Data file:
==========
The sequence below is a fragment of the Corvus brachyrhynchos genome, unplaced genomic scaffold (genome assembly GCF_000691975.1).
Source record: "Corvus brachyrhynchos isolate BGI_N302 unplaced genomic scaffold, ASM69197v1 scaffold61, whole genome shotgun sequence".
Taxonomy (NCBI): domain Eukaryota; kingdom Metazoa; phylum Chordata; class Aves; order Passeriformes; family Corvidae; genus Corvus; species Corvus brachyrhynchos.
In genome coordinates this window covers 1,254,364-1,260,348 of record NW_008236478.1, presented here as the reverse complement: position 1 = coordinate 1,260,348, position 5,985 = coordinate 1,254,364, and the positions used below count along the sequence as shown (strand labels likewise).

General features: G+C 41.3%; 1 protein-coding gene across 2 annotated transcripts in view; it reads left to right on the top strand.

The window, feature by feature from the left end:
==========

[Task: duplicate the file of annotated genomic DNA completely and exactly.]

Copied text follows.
The sequence below is a fragment of the Corvus brachyrhynchos genome, unplaced genomic scaffold (genome assembly GCF_000691975.1).
Source record: "Corvus brachyrhynchos isolate BGI_N302 unplaced genomic scaffold, ASM69197v1 scaffold61, whole genome shotgun sequence".
Taxonomy (NCBI): domain Eukaryota; kingdom Metazoa; phylum Chordata; class Aves; order Passeriformes; family Corvidae; genus Corvus; species Corvus brachyrhynchos.
In genome coordinates this window covers 1,254,364-1,260,348 of record NW_008236478.1, presented here as the reverse complement: position 1 = coordinate 1,260,348, position 5,985 = coordinate 1,254,364, and the positions used below count along the sequence as shown (strand labels likewise).

General features: G+C 41.3%; 1 protein-coding gene across 2 annotated transcripts in view; it reads left to right on the top strand.

The window, feature by feature from the left end: